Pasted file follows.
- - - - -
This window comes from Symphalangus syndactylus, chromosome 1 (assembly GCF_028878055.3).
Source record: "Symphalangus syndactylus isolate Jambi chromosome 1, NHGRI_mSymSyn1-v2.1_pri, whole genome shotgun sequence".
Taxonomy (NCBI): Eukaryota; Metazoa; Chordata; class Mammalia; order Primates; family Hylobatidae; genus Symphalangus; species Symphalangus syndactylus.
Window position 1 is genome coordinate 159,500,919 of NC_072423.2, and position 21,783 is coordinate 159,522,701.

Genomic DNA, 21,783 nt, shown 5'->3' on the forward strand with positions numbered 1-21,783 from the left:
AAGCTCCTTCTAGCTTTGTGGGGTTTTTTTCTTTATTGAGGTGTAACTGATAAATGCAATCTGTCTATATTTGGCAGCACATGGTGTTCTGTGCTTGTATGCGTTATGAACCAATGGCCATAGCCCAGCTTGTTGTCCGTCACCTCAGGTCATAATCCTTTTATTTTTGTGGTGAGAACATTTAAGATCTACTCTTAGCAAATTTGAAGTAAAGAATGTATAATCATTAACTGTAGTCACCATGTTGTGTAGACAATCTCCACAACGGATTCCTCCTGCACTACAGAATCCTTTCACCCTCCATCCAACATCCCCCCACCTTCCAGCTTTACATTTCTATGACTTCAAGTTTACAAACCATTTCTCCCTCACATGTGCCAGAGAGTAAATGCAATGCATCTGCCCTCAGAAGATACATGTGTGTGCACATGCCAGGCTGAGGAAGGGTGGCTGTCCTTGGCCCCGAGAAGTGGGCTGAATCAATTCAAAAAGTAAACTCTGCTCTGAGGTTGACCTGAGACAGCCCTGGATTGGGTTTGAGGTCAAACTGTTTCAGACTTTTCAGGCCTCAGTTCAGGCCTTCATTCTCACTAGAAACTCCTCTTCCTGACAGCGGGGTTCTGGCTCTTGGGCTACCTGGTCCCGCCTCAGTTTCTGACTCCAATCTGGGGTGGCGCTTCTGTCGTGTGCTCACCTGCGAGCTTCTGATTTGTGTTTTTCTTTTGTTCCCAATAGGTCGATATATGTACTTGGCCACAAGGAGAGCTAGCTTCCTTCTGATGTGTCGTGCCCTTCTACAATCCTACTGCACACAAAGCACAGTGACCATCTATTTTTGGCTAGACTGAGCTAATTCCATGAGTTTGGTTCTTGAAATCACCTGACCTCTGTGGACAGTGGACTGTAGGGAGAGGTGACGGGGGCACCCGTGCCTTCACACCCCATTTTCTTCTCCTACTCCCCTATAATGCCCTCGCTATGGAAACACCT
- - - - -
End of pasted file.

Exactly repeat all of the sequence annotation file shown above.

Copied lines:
This window comes from Symphalangus syndactylus, chromosome 1 (assembly GCF_028878055.3).
Source record: "Symphalangus syndactylus isolate Jambi chromosome 1, NHGRI_mSymSyn1-v2.1_pri, whole genome shotgun sequence".
Taxonomy (NCBI): Eukaryota; Metazoa; Chordata; class Mammalia; order Primates; family Hylobatidae; genus Symphalangus; species Symphalangus syndactylus.
Window position 1 is genome coordinate 159,500,919 of NC_072423.2, and position 21,783 is coordinate 159,522,701.

Genomic DNA, 21,783 nt, shown 5'->3' on the forward strand with positions numbered 1-21,783 from the left:
AAGCTCCTTCTAGCTTTGTGGGGTTTTTTTCTTTATTGAGGTGTAACTGATAAATGCAATCTGTCTATATTTGGCAGCACATGGTGTTCTGTGCTTGTATGCGTTATGAACCAATGGCCATAGCCCAGCTTGTTGTCCGTCACCTCAGGTCATAATCCTTTTATTTTTGTGGTGAGAACATTTAAGATCTACTCTTAGCAAATTTGAAGTAAAGAATGTATAATCATTAACTGTAGTCACCATGTTGTGTAGACAATCTCCACAACGGATTCCTCCTGCACTACAGAATCCTTTCACCCTCCATCCAACATCCCCCCACCTTCCAGCTTTACATTTCTATGACTTCAAGTTTACAAACCATTTCTCCCTCACATGTGCCAGAGAGTAAATGCAATGCATCTGCCCTCAGAAGATACATGTGTGTGCACATGCCAGGCTGAGGAAGGGTGGCTGTCCTTGGCCCCGAGAAGTGGGCTGAATCAATTCAAAAAGTAAACTCTGCTCTGAGGTTGACCTGAGACAGCCCTGGATTGGGTTTGAGGTCAAACTGTTTCAGACTTTTCAGGCCTCAGTTCAGGCCTTCATTCTCACTAGAAACTCCTCTTCCTGACAGCGGGGTTCTGGCTCTTGGGCTACCTGGTCCCGCCTCAGTTTCTGACTCCAATCTGGGGTGGCGCTTCTGTCGTGTGCTCACCTGCGAGCTTCTGATTTGTGTTTTTCTTTTGTTCCCAATAGGTCGATATATGTACTTGGCCACAAGGAGAGCTAGCTTCCTTCTGATGTGTCGTGCCCTTCTACAATCCTACTGCACACAAAGCACAGTGACCATCTATTTTTGGCTAGACTGAGCTAATTCCATGAGTTTGGTTCTTGAAATCACCTGACCTCTGTGGACAGTGGACTGTAGGGAGAGGTGACGGGGGCACCCGTGCCTTCACACCCCATTTTCTTCTCCTACTCCCCTATAATGCCCTCGCTATGGAAACACCT